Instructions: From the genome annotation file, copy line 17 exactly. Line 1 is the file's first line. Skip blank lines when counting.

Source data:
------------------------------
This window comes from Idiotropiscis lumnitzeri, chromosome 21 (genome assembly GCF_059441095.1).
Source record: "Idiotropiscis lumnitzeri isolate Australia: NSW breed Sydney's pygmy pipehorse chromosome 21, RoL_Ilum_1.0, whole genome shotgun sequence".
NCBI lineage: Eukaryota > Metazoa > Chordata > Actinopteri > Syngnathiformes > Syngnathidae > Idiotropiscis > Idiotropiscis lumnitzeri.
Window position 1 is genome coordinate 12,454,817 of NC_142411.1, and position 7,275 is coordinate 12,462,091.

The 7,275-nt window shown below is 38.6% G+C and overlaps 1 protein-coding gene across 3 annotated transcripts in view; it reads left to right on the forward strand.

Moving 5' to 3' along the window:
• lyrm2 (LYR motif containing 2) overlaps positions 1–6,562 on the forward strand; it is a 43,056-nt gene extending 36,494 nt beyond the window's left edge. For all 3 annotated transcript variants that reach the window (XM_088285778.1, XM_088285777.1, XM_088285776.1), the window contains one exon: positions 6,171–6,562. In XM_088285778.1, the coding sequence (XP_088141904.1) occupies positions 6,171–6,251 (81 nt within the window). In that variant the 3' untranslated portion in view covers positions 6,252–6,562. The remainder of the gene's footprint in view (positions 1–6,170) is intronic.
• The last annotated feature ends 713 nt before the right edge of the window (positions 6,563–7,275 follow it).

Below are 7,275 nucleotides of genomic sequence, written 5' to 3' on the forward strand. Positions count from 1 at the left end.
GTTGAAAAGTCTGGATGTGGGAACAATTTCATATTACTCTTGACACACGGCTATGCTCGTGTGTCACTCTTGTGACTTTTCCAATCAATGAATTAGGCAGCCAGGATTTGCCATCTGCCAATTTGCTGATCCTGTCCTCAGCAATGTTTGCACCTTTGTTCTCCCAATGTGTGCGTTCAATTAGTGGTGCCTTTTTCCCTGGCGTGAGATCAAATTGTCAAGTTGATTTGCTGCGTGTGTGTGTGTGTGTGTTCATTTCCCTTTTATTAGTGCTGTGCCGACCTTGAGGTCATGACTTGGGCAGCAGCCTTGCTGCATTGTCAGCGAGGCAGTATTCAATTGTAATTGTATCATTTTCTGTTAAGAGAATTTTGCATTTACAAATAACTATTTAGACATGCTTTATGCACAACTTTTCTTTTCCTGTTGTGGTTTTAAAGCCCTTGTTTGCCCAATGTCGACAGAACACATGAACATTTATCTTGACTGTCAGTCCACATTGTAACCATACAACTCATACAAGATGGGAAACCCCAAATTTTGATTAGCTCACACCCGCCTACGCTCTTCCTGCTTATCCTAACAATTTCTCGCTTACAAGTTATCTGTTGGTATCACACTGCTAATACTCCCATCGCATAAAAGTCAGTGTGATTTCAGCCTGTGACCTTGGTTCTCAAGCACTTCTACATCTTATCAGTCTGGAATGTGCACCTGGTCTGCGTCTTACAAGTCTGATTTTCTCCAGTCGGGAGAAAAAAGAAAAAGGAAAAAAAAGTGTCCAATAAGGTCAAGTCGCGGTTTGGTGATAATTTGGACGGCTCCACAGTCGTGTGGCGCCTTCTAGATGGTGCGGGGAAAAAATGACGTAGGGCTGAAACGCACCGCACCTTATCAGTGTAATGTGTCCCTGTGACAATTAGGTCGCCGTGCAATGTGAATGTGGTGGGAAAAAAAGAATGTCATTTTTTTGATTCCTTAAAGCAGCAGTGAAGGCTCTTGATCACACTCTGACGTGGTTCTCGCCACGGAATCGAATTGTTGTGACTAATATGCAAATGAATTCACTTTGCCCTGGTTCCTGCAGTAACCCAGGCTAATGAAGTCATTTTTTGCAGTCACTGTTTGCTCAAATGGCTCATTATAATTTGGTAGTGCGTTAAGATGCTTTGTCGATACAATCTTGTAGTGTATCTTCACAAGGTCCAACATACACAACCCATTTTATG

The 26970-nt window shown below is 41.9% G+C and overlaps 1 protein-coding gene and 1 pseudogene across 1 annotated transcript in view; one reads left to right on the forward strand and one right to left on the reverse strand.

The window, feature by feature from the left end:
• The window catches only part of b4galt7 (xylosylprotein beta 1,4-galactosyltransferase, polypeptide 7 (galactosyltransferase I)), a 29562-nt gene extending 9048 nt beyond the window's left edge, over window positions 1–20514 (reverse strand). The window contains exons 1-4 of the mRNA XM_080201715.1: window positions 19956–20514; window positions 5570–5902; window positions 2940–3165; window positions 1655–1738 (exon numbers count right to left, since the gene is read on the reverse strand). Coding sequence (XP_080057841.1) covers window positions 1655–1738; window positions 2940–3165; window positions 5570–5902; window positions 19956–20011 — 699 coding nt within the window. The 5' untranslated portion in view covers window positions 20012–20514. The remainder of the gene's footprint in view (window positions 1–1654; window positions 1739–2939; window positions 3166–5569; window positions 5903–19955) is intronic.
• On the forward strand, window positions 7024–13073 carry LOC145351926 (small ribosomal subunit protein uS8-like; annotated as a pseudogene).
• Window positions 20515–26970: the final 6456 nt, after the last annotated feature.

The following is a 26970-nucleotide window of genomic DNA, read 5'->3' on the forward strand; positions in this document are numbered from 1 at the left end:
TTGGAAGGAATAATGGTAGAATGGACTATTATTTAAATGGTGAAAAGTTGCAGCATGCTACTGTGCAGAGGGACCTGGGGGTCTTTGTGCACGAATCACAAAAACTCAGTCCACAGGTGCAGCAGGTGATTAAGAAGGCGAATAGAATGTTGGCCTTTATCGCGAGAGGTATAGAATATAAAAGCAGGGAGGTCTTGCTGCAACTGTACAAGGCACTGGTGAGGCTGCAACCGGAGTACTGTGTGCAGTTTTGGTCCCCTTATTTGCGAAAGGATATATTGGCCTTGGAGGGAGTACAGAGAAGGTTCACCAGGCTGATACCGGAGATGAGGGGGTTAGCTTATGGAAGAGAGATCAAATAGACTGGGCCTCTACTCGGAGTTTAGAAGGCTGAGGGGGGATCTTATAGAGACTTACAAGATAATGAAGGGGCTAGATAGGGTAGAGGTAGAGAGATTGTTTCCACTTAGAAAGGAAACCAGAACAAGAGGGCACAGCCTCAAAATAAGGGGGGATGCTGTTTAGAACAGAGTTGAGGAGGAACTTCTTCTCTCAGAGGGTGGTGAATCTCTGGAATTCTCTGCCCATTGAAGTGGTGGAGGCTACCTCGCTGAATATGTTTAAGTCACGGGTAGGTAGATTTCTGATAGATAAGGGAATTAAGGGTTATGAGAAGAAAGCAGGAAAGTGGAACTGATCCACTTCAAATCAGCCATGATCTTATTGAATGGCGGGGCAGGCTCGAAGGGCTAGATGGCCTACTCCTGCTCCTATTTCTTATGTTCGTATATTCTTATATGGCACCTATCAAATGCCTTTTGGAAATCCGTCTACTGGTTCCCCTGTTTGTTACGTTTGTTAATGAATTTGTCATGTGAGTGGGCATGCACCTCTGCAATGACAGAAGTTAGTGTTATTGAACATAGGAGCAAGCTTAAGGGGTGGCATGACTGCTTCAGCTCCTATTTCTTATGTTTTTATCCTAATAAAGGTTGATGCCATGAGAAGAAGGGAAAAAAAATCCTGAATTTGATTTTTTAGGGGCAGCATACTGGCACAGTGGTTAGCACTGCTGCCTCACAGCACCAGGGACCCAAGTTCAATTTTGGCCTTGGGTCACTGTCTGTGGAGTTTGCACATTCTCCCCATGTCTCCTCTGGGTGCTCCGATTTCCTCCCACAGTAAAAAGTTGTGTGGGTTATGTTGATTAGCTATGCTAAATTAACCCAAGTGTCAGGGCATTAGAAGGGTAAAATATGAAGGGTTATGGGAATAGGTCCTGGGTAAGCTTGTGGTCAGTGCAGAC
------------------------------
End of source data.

TTGGAAGGAATAATGGTAGAATGGACTATTATTTAAATGGTGAAAAGTTGCAGCATGCTACTGTGCAGAGGGACCTGGGGGTCTTTGTGCACGAATCACAAAAACTCAGTCCACAGGTGCAGCAGGTGATTAAGAAGGCGAATAGAATGTTGGCCTTTATCGCGAGAGGTATAGAATATAAAAGCAGGGAGGTCTTGCTGCAACTGTACAAGGCACTGGTGAGGCTGCAACCGGAGTACTGTGTGCAGTTTTGGTCCCCTTATTTGCGAAAGGATATATTGGCCTTGGAGGGAGTACAGAGAAGGTTCACCAGGCTGATACCGGAGATGAGGGGGTTAGCTTATGGAAGAGAGATCAAATAGACTGGGCCTCTACTCGGAGTTTAGAAGGCTGAGGGGGGATCTTATAGAGACTTACAAGATAATGAAGGGGCTAGATAGGGTAGAGGTAGAGAGATTGTTTCCACTTAGAAAGGAAACCAGAACAAGAGGGCACAGCCTCAAAATAAGGGGGGATGCTGTTTAGAACAGAGTTGAGGAGGAACTTCTTCTCTCAGAGGGTGGTGAATCTCTGGAATTCTCTGCCCATTGAAGTGGTGGAGGCTACCTCGCTGAATATGTTTAAGTCACGGGTAGGTAGATTTCTGATAGATAAGGGAATTAAGGGTTATGAGAAGAAAGCAGGAAAGTGGAACTGATCCACTTCAAATCAGCCATGATCTTATTGAATGGCGGGGCAGGCTCGAAGGGCTAGATGGCCTACTCCTGCTCCTATTTCTTATGTTCGTATATTCTTATATGGCACCTATCAAATGCCTTTTGGAAATCCGTCTACTGGTTCCCCTGTTTGTTACGTTTGTTAATGAATTTGTCATGTGAGTGGGCATGCACCTCTGCAATGACAGAAGTTAGTGTTATTGAACATAGGAGCAAGCTTAAGGGGTGGCATGACTGCTTCAGCTCCTATTTCTTATGTTTTTATCCTAATAAAGGTTGATGCCATGAGAAGAAGGGAAAAAAAATCCTGAATTTGATTTTTTAGGGGCAGCATACTGGCACAGTGGTTAGCACTGCTGCCTCACAGCACCAGGGACCCAAGTTCAATTTTGGCCTTGGGTCACTGTCTGTGGAGTTTGCACATTCTCCCCATGTCTCCTCTGGGTGCTCCGATTTCCTCCCACAGTAAAAAGTTGTGTGGGTTATGTTGATTAGCTATGCTAAATTAACCCAAGTGTCAGGGCATTAGAAGGGTAAAATATGAAGGGTTATGGGAATAGGTCCTGGGTAAGCTTGTGGTCAGTGCAGAC